As society evolves, dependence on telecommunications technology is on the increase. Cybernetic criminals take full advantage of electronic devices and continually look for new ways to exploit vulnerabilities and access information. Therefore, cooperation and information exchange between the different police forces and the private sector have become an essential element in the fight against this type of crime.
An example of this collaborationis the joint Cyber-Telecom Crime 2019 report, published byEuropol andTrend Micro. The report offers a general vision of how telecommunications fraud works and serves as a technical guide for groups of interest for the telecommunications industry.
This report reveals that fraud in the field of telecommunications is becoming a low-risk alternative to the traditional financial crime model. Its reduced cost and the increase in the availability of computer piracy teams mean that this type of fraud is on the increase. It is calculated that the cost of fraud in the world of telecommunications is 29,000 million Euros annually.
The main objective of criminals is to access customer or company accounts, where the debt can be generated in the criminal’s favour.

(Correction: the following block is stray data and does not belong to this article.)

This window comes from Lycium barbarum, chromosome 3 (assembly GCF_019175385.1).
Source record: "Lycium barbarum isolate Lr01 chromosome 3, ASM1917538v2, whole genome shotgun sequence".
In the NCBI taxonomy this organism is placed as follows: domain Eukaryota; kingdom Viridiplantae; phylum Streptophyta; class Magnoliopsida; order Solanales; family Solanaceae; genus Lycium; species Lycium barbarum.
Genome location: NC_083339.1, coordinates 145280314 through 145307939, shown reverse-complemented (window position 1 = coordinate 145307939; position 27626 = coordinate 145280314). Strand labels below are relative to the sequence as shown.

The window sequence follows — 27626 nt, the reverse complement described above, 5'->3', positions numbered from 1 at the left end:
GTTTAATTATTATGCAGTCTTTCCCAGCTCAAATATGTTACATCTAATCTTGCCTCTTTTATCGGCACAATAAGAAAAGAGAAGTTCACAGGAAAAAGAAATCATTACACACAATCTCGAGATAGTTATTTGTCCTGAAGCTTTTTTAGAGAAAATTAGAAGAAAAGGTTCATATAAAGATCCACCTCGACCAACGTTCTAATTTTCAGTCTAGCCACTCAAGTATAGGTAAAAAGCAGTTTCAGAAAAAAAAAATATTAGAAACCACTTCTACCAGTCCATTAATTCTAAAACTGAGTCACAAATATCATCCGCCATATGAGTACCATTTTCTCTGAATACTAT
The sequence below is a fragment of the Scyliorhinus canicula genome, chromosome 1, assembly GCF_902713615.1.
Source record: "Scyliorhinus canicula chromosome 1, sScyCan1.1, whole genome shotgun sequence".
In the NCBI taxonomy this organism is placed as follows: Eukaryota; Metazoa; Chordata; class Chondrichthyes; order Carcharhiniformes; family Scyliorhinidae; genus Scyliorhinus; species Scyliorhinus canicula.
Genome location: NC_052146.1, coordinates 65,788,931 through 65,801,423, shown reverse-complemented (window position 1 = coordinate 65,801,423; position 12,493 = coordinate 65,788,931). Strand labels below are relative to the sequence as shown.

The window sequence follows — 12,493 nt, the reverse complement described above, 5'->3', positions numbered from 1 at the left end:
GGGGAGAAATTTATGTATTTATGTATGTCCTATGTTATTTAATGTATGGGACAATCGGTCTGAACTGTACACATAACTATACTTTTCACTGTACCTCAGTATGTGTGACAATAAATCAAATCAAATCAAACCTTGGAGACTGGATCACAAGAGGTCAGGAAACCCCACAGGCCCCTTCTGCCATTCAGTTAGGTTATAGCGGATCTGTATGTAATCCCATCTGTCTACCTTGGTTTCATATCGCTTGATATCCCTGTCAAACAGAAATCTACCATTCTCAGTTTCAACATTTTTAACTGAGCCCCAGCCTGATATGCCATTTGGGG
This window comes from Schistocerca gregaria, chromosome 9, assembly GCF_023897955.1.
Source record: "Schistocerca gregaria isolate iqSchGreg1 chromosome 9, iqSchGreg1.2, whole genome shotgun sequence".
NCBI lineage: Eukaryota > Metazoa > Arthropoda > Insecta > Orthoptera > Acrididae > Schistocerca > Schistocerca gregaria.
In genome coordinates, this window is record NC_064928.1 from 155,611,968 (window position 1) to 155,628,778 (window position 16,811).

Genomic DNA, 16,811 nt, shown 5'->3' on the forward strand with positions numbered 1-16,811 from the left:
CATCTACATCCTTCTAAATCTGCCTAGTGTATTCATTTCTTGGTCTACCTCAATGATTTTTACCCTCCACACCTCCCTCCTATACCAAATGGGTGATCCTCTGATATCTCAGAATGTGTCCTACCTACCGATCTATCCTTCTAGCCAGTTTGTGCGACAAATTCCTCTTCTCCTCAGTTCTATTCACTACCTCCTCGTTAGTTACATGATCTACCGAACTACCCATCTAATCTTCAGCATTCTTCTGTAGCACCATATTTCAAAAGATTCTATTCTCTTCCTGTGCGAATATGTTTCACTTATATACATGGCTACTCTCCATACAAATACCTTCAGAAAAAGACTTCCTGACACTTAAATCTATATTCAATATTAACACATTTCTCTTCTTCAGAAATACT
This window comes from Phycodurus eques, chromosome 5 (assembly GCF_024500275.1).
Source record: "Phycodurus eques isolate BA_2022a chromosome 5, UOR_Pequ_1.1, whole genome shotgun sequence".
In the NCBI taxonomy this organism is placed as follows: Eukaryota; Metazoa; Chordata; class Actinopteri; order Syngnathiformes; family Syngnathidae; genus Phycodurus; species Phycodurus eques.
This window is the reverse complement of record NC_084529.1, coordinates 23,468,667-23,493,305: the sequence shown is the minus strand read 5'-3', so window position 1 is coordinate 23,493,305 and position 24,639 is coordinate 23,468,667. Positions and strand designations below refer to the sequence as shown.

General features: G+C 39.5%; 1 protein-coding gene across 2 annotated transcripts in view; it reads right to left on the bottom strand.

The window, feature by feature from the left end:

The most common methods can be divided into different categories that range from fraud to highly sophisticated scams:
– Vishingcalls–a combination of the words Voice and Phishing–is a telephone scam involving fraudsters deceiving victims into giving their personal, financial and security information or simply forcing them to transfer money to them.
– A ring or JapanesWangiri is a telephone scam where criminals deceive victims by dialling special rate numbers. A fraudster sets up a system to dial a long list of random telephone numbers. Each call rings only once and is then hung up, leaving the lost call on the potential victims’ telephones. Often, users see a lost call and, thinking that it is valid, call the number at the fraudulent rate.
– International fraud for the distribution of income has been the most damaging fraud scheme to date. This involves transferring the monetary value of one operator to another, based on trust between telecommunications operators. Fraudsters wait for for records to expire before taking other steps to launder money.
The work team Europol EC3 CyTel, created in 2018, brings together over 70 police experts and global members of the telecommunications industry, with the aim of sharing information, knowledge and experiences and the necessary techniques to combat this type of fraud.